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Thursday 17 Aug 2017 | 19:55 | SYDNEY
Thursday 17 Aug 2017 | 19:55 | SYDNEY

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COMMENTS

5 June 2008 13:30

An ‘Asian Union’ sounds grand and logical. But the early media reports about Prime Minister Kevin Rudd’s 4 June Sydney speech on regional co-operation were overblown. While it is heartening to see the Rudd Government identifying the need for stronger diplomatic ‘architecture’ in Australia’s Asia-Pacific (or Indo-Pacific) region as a priority, it is hard to identify precisely what he is proposing, or what is all that new about it.

There are already longstanding efforts underway to build an East Asian Community, based either on the ASEAN-3 model (ASEAN, China, Japan and South Korea) or the East Asia Summit (which adds India, Australia and New Zealand to ASEAN-3). Admittedly, the Rudd plan would instead be an ‘Asia-Pacific’ community – including the US. But in that case it looks remarkably like what the East Asia Summit might lead to if the US were to join, or what APEC might be if India were to join and China were to allow that organization to develop a fully-fledged security agenda. So I share Allan Gyngell’s scepticism.

Rudd is right in noting that, unlike Europe, the Asia-Pacific region is notoriously weak in its multilateral institutions. It has plenty of fora, but they are principally about talk rather than the sharing of sovereignty, the active prevention and resolution of conflict or the harmonisation of national policies and actions.

And many features of the region work against such solidarity. It has diverse cultures, political systems and levels of development. It is divided by unresolved historical grievances, territorial disputes, strategic competition and mistrust – not to mention a lack of agreement on where the region begins and ends. These are all good reasons – along with, as the Rudd speech compellingly observed, the basic reality that Asia looks set to possess a massive share of the world’s wealth, power and problems – for serious efforts to build institutions for co-operation.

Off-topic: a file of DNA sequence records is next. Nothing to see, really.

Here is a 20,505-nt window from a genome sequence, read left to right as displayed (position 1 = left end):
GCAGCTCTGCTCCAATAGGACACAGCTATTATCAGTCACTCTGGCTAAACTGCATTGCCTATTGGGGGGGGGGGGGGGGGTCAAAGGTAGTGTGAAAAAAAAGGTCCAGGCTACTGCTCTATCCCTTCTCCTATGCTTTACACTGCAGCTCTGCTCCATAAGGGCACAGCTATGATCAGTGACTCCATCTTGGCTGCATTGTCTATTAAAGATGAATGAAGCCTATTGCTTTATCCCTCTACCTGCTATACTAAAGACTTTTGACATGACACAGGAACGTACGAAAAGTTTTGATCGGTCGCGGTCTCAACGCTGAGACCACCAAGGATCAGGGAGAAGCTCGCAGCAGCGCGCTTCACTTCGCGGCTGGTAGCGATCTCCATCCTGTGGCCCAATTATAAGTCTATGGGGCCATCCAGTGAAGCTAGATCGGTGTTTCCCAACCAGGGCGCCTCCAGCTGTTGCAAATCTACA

So it is right for Australia to play its part in this quest. But precisely how?

As I suggest today on Crikey! (subscribers only), one of the big challenges for Rudd and his envoy Dick Woolcott will be to work with or around the many powerful and complicated interests that other countries in the region now have in existing pieces of the architecture (China prefers ASEAN Plus Three, Japan prefers the East Asia Summit, and so on). 

There is substantial merit in trying to fix one of the existing regional houses rather than building a new one. As I have argued before on this blog – back when Alexander Downer had his final diplomatic sling in Singapore last November – there is a case to try to bolster the East Asia Summit. Bring in the US, persuade the ASEANs to share their chairing rights with others, and use the annual leaders’ meetings as a place to cut through the cautious positions of national foreign ministries and perhaps even kick-start some practical co-operation. And then let APEC, with its motley membership including Latin American countries, take a back seat.

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